The 4,000 Year Old Greek Food That Changed Cooking Forever

The influence of the Ancient Greeks on the modern world cannot be understated. According to the BBC, we owe much of our mathematics, our alphabet, and our art to the wisdom of Ancient Greek culture. Alexander the Great was responsible for spreading Greek culture across the ancient East, while the Romans furthered the spread, by incorporating elements of Greek culture into their very own. Greek concepts and thoughts on government, in particular, have influenced the creation of numerous democracies and republics throughout history, including our very own, per National Geographic. And, as it turns out, the Ancient Greeks have had a massive influence on how we cook food. 

While we don't know exactly how humanity began its journey into cooking, we do know that the earliest form of cooking was roasting meat over a fire. Over the course of antiquity, advances in cooking techniques, such as steaming and the advent of pottery and thus boiling, changed the nature of what could be done with food (via All That Cooking). However, it was the Greek invention of what we today call souvlaki that ushered in another, new cooking technique that forever changed the way we cook meat. The Greeks, it would seem, invented the concept of modern grilling and fast food.

Developing a new method of cooking

The souvlaki we know today was introduced to the Ancient Greeks as an "obelisk", which is a derivative of the word "obelos" which means "spit." The name is quite literal in the fact that, as it is today, the ancient souvlaki was served skewered lengthwise either on its own or stuffed inside a slice of bread. Think your modern pita pocket (via Athens Insiders). Numerous references to this cooking method can be found in ancient texts, including Homer's Iliad, in which we meet Achilles cooking some meat over the flames.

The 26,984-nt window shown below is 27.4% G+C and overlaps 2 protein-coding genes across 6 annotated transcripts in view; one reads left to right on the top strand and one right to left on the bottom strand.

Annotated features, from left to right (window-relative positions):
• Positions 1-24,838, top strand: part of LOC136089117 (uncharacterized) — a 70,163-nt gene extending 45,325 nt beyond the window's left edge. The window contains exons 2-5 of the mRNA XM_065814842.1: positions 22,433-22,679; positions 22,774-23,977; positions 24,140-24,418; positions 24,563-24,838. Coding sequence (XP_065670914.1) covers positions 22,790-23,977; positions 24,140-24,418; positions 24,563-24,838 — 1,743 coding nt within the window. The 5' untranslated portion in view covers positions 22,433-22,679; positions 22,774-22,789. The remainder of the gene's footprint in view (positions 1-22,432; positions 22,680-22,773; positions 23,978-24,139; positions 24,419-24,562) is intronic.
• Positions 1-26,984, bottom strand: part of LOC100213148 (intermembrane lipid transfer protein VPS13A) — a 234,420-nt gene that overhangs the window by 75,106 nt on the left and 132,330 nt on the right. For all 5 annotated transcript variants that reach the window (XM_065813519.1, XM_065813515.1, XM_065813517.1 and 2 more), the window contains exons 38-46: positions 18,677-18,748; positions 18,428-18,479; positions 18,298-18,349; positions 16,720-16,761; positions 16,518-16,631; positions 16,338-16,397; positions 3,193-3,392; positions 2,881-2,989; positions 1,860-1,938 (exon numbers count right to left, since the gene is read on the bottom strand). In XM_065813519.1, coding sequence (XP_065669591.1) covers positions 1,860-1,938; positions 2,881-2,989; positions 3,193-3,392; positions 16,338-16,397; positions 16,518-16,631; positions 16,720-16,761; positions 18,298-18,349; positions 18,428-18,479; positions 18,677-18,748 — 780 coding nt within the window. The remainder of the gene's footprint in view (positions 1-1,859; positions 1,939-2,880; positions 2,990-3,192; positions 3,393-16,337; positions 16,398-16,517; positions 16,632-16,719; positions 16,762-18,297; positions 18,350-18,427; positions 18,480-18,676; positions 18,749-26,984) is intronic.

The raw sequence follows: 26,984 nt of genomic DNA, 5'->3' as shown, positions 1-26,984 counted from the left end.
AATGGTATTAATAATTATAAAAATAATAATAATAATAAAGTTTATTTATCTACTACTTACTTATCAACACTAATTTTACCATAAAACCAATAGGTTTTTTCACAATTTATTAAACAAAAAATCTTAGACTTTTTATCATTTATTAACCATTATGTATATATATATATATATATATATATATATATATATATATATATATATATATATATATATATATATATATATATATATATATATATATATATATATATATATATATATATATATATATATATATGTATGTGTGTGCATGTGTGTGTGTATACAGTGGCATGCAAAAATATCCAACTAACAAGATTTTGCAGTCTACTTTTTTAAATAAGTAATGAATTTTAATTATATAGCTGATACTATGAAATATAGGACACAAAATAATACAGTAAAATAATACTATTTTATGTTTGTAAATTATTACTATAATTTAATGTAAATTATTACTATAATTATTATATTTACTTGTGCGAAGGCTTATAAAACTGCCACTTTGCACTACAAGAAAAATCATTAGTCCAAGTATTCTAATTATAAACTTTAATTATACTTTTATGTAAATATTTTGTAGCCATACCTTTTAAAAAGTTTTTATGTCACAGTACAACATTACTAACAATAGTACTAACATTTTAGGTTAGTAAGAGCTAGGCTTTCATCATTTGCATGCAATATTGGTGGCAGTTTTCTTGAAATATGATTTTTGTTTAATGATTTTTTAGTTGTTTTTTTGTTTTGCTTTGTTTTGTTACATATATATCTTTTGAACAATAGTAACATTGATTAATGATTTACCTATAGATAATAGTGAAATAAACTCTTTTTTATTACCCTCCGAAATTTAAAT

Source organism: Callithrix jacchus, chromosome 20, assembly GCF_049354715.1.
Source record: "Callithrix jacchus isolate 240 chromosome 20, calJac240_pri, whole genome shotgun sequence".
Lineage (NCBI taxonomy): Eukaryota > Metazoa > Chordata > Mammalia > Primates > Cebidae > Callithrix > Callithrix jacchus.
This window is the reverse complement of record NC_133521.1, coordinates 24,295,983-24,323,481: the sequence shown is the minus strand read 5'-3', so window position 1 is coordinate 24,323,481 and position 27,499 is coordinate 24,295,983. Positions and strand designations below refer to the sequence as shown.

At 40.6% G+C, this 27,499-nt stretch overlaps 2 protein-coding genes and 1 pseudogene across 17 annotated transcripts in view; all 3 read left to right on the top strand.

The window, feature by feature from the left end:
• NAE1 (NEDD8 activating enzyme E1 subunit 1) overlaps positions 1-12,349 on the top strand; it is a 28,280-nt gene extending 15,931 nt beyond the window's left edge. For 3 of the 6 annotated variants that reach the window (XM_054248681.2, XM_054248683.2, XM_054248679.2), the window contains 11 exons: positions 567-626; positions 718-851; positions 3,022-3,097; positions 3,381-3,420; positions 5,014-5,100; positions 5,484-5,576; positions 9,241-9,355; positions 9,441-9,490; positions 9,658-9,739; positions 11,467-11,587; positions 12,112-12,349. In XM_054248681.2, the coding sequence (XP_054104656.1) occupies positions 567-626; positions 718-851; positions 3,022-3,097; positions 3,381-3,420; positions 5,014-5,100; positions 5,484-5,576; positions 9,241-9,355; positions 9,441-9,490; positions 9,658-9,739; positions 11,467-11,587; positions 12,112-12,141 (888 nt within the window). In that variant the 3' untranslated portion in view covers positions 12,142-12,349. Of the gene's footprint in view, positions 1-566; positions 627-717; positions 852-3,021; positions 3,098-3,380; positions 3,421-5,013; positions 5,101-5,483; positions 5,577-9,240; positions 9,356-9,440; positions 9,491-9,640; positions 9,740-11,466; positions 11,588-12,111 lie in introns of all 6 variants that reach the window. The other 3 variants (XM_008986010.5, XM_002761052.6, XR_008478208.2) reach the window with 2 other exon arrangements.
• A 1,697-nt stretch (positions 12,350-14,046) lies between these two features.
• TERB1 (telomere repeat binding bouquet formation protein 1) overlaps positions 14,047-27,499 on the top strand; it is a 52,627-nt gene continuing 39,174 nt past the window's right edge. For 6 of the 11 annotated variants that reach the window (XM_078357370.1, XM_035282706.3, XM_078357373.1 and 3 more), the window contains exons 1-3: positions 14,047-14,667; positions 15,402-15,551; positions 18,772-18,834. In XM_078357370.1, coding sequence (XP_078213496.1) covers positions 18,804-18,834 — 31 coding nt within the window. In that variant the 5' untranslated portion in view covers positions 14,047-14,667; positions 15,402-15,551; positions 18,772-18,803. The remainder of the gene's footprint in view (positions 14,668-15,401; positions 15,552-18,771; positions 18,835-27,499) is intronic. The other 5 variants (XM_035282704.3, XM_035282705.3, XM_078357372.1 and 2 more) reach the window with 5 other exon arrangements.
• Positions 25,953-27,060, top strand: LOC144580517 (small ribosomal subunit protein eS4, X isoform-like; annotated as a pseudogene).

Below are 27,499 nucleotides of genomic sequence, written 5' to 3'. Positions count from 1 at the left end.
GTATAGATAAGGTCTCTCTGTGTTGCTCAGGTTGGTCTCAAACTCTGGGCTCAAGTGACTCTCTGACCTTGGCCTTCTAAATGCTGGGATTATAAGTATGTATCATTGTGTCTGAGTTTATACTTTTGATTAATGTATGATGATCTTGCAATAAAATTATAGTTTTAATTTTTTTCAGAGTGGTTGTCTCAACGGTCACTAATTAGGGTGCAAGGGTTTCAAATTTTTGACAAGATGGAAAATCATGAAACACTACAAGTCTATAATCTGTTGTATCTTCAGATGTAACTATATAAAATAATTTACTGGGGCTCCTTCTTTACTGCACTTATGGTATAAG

The ancient Greeks were among the first people known to cook meat in this way. According to Greek Reporter, archeologists have uncovered evidence of ancient grills that were used to make souvlaki. They consisted of two ceramic left and right sides, which created a channel that the coals would be shoveled into. The skewered meat would then rest straddled across the two sides, the heat from the coals cooking the slices quickly and efficiently. 

What the grills show is that the Greeks had developed an entirely new method of cooking that was far removed from the boiling methods of the earlier eras. What's more, ancient writings indicate that the method persisted and transformed. Thermopolia, grill carts, were common sights at Greek markets. So, not only did the Ancient Greeks pioneer the method of grilling, but they helped develop the ancient origins of fast food, a concept that has helped shape our modern food structure.